Mindfulness Yoga – Right Speech (3rd Noble Eightfold Path)

Mindfulness Yoga – Right Speech

Lecture Notes recorded on September 5, 2013

Have your ever had an experience when you said something and immediately you realized it was not a good thing to say?  Sometimes this unskillful way of speaking creates small discomforts within the other person, sometimes it brings unamendable damage within a relationship.

Tonight we will focus on the Third Noble Eightfold Path – Right Speech, learn how to be more mindful with our speech.  Speaking kindly helps us to cultivate a harmonious environment around us, so everyone including ourselves can benefit.  On the other hand, wrong speech can cause us harm and bring in many problems.

When I was young, my father always wanted us to do well and work hard, he demanded quite a lot from us.  I remember he often said to my mom, “You are so stupid!  You can’t do anything well!”  These words often made my mother cry.  My mother believed she was stupid, and she worried a lot about making mistakes and suffered from self doubt for many years.  It took her over two decades to heal herself from this damage.

If you think about it, one harmful sentence can create years of suffering within the other person.  It is very important to be mindful of our speech, so that we create a better community and more loving relationships.

First of all, the “Right” of Right Speech is referred to wholesomeness as opposed to the “good” from “bad”.  It is the kind of speech that can nourish the wholesome seeds within and around us.  Right speech has four qualities:

1. They are always truthful
2. Uplifting – free from ill thinking or unkindness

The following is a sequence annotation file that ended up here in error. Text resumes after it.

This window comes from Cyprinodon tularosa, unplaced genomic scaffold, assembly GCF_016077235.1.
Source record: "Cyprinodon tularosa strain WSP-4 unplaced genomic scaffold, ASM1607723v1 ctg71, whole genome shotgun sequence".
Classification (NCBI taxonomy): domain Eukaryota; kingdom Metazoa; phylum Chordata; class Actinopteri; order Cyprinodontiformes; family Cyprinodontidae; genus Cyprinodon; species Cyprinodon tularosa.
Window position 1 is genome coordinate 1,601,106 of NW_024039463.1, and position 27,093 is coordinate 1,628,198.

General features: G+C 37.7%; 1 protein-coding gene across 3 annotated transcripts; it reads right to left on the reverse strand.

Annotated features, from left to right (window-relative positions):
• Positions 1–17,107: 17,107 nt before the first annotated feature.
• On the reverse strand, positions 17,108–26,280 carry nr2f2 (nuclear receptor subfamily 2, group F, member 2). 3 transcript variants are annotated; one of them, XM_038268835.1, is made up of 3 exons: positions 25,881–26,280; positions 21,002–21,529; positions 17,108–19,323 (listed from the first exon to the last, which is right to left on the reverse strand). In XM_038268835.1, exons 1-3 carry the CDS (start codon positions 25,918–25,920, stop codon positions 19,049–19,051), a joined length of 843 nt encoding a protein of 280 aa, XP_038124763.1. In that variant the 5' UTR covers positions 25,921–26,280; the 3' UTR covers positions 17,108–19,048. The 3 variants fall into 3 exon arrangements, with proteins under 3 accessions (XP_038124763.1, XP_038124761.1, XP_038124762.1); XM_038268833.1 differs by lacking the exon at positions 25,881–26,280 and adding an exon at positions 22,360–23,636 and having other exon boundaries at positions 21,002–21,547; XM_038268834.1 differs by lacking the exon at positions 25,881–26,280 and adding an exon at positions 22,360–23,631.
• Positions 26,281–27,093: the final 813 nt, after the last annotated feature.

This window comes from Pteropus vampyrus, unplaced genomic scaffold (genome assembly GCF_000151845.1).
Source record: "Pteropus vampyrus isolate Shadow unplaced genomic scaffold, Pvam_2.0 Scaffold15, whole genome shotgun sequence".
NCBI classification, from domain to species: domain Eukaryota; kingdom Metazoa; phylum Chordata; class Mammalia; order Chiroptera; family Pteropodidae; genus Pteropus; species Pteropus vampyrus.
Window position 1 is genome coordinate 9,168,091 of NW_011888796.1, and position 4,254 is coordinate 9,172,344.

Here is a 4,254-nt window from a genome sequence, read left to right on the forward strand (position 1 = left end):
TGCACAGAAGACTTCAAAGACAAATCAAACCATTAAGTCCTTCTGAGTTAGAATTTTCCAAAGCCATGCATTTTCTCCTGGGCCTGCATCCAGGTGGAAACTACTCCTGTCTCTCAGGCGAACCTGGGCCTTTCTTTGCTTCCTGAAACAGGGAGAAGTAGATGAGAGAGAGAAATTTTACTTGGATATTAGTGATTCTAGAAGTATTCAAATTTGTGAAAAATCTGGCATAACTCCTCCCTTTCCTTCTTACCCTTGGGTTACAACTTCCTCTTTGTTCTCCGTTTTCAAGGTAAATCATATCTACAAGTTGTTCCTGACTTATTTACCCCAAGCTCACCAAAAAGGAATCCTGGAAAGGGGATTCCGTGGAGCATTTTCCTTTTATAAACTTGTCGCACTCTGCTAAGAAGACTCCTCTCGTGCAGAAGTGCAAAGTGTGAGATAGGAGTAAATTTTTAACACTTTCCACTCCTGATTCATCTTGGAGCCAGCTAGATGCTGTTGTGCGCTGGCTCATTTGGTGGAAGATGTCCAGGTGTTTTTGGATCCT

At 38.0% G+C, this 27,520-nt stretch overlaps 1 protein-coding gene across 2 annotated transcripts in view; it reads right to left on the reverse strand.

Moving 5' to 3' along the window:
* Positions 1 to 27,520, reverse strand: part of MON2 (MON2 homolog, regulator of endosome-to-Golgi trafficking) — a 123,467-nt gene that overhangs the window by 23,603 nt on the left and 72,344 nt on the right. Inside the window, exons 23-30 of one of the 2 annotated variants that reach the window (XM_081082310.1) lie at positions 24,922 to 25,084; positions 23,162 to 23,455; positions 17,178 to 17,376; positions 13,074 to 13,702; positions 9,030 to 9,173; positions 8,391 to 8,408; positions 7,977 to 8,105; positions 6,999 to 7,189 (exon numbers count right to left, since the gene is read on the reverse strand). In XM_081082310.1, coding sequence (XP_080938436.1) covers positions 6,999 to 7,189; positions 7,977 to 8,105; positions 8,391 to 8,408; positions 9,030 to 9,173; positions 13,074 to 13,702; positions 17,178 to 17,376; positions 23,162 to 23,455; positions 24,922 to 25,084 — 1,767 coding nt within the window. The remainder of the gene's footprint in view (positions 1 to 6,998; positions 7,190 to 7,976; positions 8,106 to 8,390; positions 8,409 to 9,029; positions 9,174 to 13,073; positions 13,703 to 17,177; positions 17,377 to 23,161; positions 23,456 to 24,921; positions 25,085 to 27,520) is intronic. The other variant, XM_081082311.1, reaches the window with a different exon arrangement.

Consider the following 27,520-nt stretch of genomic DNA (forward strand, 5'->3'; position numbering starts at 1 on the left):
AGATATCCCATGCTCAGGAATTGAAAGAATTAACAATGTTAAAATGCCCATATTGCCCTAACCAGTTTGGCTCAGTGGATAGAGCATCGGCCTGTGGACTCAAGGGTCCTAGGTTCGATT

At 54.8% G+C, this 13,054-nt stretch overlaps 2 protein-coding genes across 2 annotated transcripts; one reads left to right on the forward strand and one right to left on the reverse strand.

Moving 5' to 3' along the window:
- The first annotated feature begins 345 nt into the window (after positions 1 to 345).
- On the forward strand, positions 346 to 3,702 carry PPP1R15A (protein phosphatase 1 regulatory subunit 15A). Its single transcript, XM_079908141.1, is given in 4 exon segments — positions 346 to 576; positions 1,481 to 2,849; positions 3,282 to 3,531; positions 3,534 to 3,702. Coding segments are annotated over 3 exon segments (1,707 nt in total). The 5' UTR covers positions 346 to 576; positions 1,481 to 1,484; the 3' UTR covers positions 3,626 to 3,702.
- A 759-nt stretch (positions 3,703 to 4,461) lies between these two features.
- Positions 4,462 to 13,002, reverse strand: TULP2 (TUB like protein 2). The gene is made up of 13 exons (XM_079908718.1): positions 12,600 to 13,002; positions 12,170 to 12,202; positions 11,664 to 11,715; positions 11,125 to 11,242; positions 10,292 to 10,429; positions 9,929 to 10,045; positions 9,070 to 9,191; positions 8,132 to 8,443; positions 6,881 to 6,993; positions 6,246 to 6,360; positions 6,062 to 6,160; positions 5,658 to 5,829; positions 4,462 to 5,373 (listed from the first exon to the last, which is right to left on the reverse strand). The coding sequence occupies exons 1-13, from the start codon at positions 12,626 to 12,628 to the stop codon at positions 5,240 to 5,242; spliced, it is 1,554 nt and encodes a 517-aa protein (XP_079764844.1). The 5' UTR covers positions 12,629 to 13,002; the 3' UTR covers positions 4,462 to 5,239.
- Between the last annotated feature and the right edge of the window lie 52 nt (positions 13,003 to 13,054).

3. Gentle – not too hard and not too soft
4. They are moderate – it’s neither useless nor meaningless

Let’s take a deeper look about each quality:

Speaking truthfully

Speaking truthfully means to speak without discrimination, without our biased view, similar to speaking from the perspective of an honest reporter of an event.  This is not easy because most of us see the world through our own filters.

For example, some people think this room is too big, some think this room is too small,  some think this room is just right, but none of these descriptions can describe the real size of the room.  It’s our filters (comes from our past experience) that influence how we see the room, but how we see the room does not reflect the reality of itself.  Similar to using the Right Speech, we want to practice just reporting the facts, without adding anything more or leaving anything less (we will speak more about this later).

If you notice your speech is filled with discrimination, or you are saying something to put down others or ingratiate someone, then it is wrong speech.  Notice our body language can also convey wrong speech.  A shrung can say a lot, and this might cause harm to others.

Sometimes if speaking the truth will hurt others,  then it is better to keep silent or wait until the right time to share.  On the other hand, if keeping silent would convey a lie, then we must speak.  For example, if keeping silent makes other have a wrong perception of the fact, then we need to speak the truth.

You can always reflect before you speak, “if I say this sentence now, is it going to bring wholesomeness within and around me?”  This question will protect you from speaking mindfully, knowing when to speak and when to be silent.  Timing is also very important.  If you notice your friend is doing something unskillful and you want to convey the positive message, you have to wait until he or she is calm enough so that the message will be heard, otherwise you would only create more pain to your friend, not kindness and support.  At this moment, you can ask yourself, “If I say this now, is it going to help the situation?  Is it going to create hurtful feelings to the other person?  Is it going to help the situation?”  These question will give you the insight knowing whether you should speak or not.

Uplifting Words

Be aware of your words, notice whether they inspire hope, nourishe self confidence, or they put people down, leading others to feel unsupported and unloved?